United States

Occupational fraud and private clubs: Part I


In the September 2012 issue of this newsletter, reference was made to the latest version of the benchmark fraud study from the Association of Certified Fraud Examiners (ACFE). At more than 270 pages, the 2012 Report to the Nations on Occupational Fraud and Abuse can be difficult to digest.  However, as one might expect, the biannual publication provides incredibly valuable insight, supported by real-world statistics, into the various facets of fraud. The McGladrey private club industry service team has been immersed in the report over the last few months, as it delivered approximately thirty anti-fraud training sessions to private club leaders and key department heads. Over the next few editions of this newsletter, highlights from each section of the report will be explored, in regards to how they might relate to the private club environment.

For purposes of this discussion, the major sections of the report are essentially focused on: the cost of occupational fraud; how it is committed; how frauds are detected; the profile of the organizations falling victim to fraud, including a discussion of their controls; and details regarding the fraud perpetrators.

The cost of occupational fraud

It is vital to have some idea of the size of the problem, in order to devote sufficient time and resources to combating it. Based on the findings in the report, it is estimated that the typical organization loses 5 percent of its annual revenues to occupational fraud. For a private club with $5 million in operating revenues, that means, on average, $250,000 is lost each year to occupational fraud. That is a shocking amount that only increases in clubs with higher revenue levels. Even if the 5 percent factor is an overstatement, consider if the actual number is closer to 2 percent; that is still $100,000 of revenue lost to occupational fraud. This is clearly a problem that cannot be readily dismissed.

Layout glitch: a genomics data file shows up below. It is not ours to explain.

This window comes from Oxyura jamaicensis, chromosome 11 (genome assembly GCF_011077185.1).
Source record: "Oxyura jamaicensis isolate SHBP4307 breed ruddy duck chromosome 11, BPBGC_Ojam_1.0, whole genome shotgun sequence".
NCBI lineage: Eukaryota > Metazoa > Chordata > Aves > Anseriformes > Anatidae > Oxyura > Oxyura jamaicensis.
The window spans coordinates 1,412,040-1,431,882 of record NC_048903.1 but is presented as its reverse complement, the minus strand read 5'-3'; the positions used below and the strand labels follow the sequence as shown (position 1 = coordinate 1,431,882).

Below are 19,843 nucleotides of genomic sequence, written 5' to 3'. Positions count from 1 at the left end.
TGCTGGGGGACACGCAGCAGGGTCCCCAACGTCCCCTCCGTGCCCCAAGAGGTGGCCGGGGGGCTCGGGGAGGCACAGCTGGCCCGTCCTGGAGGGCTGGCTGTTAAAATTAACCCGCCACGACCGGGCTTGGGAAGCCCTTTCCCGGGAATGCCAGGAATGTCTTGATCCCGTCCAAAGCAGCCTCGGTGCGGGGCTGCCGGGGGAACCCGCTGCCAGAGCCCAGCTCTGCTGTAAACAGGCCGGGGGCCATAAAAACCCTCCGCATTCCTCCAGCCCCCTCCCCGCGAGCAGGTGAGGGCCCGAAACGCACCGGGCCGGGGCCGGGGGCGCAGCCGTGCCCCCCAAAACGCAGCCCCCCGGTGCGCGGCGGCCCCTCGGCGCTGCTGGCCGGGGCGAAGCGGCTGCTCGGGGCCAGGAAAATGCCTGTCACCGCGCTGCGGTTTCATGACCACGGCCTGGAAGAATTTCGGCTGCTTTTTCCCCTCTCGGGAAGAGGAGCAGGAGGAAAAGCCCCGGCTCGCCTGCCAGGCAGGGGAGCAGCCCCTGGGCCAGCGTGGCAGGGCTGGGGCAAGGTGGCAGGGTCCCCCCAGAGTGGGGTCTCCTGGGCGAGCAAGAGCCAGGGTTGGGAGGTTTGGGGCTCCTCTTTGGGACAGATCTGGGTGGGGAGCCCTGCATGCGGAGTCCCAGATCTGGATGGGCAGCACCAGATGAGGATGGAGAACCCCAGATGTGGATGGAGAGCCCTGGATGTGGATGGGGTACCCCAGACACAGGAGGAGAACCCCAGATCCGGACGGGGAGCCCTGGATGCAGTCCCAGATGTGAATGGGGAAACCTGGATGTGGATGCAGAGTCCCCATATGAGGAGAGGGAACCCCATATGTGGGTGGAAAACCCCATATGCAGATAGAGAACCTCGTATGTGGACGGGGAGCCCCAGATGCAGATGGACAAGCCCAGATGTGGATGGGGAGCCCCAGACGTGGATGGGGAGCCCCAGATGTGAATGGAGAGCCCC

In the private club world, not unlike many industries, the size of the fraud problem is likely underreported, either because some fraud is undetected, or that which is detected is dealt with in a very private manner. With today’s constant struggle to find and retain members, no club needs the negative press associated with a fraud at their property. Attempts to claim on insurance coverage if a fraud occurs will often require a club to file a police report, which often can lead to the story making it to the local press. Clubs need to weigh the opportunity cost of perhaps losing a new member due to the adverse publicity from a fraud against any possible insurance proceeds.

How occupational fraud is committed

Perhaps it is easier to understand why the 5 percent fraud loss factor is so large if there is an understanding of the myriad of schemes through which fraud can be perpetrated. The report notes that occupational fraud schemes consistently fall into three broad categories: asset misappropriation, corruption and financial statement fraud. Next month’s newsletter will take a closer look at each of these categories, and consider how they apply to private clubs.